Hi, Please tell me the answers to these.

1. Can a complement, whether it be an adjective, noun, or verb complement, work only with certain verbs and not all verbs? Yes, then why is that?

2. What is the functional terms for the underlined infinitive parts? What are they doing in the sentence?

He was permitted to play one game after the supper.

He felt inclined to argue with his brother.
Hi, Anon,

I should probably keep out of this. I don't think they used the expression "complement" when I was in school. The type of action the verb describes often limits its function.

Transitive verbs take objects. "She hit him."

Intransitive verbs don't. "She matured."

Some verbs can be both. "She studied." (intransitive)

"She studied hard." (intransistive with adverb modifying verb)

"She studied until midnight." (intransitive with prepositional phrase modifying verb)

"She studied algebra." (transitive, with object of the verb)

"Verbs of being" "She is a model." (predicate nominative)

"She is beautiful." (predicate adjective)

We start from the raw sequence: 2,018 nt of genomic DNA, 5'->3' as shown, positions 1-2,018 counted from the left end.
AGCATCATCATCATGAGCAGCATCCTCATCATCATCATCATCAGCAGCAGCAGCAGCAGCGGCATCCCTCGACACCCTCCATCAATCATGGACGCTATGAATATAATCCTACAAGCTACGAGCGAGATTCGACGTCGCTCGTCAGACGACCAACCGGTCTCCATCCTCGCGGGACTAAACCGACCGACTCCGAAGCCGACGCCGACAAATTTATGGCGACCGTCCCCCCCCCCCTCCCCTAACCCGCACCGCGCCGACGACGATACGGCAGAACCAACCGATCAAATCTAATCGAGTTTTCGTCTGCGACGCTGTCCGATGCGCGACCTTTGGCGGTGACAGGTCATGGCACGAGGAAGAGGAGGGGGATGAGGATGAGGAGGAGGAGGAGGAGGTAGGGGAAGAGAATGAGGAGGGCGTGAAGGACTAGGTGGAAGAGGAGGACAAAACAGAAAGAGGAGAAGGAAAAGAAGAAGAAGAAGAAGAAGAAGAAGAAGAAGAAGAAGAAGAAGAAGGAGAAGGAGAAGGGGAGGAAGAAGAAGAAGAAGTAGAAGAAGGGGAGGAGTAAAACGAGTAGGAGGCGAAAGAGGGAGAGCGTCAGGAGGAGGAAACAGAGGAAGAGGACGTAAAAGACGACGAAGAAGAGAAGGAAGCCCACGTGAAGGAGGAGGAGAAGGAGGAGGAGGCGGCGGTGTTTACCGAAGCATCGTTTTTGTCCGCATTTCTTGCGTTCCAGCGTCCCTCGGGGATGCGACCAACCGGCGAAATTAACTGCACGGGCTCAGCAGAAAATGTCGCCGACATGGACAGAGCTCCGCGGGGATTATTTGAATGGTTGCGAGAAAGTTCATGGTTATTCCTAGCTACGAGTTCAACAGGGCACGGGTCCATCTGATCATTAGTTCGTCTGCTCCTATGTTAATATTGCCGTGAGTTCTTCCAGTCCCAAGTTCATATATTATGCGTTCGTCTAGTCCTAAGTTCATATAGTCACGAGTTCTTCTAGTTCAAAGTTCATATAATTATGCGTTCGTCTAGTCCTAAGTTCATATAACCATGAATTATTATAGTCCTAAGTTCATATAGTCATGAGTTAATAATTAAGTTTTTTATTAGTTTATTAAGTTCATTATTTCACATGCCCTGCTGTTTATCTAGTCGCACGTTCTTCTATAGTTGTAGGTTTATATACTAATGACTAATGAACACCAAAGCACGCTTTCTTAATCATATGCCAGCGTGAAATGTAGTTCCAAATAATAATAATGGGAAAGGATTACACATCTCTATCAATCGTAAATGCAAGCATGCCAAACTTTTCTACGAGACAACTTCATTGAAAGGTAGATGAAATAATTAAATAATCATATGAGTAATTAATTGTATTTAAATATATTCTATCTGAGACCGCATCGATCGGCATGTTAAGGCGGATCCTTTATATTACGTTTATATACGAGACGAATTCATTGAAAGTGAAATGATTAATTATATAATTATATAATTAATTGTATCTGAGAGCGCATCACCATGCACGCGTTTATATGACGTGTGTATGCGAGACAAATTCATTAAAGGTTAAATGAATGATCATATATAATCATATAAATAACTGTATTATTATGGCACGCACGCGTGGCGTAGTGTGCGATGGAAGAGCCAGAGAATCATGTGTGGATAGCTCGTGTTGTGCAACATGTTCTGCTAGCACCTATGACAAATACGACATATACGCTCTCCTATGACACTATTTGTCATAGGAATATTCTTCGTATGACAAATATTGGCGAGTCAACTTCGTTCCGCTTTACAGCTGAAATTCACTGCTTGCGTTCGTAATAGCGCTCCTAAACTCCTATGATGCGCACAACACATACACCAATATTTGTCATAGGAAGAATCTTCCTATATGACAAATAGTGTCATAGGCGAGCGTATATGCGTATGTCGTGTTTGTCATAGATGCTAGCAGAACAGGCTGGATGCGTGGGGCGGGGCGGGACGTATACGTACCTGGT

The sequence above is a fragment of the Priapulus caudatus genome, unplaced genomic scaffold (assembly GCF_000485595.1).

Active "I permitted him to play." (infinitive is object of the verb, "him" is indirect object)

Passive "He was permitted to play" ("He" becomes the subject; the infinitive is still the direct object)

Intransitive "I felt sick to my stomach." ("sick" is an adverb modifying the intransitive verb "felt" ; the infinitive is an adverbial phrase modifying the adverb "sick")

"He felt inclined to argue with his brother." (ditto, plus a prepositional phrase modifying the infinitive)
Wow! I just read this again. I really messed up. Sorry. Guess my brains were out to lunch.

"to my stomach" is a prepositional phrase, not an infinitive. I know you're sharp enough to spot that. It still functions as an adverbial phrase, which it must be by definition to modify another adverb. (I guess what I call "modifiers" are what you call "compliments.")

A thousand pardons, - A.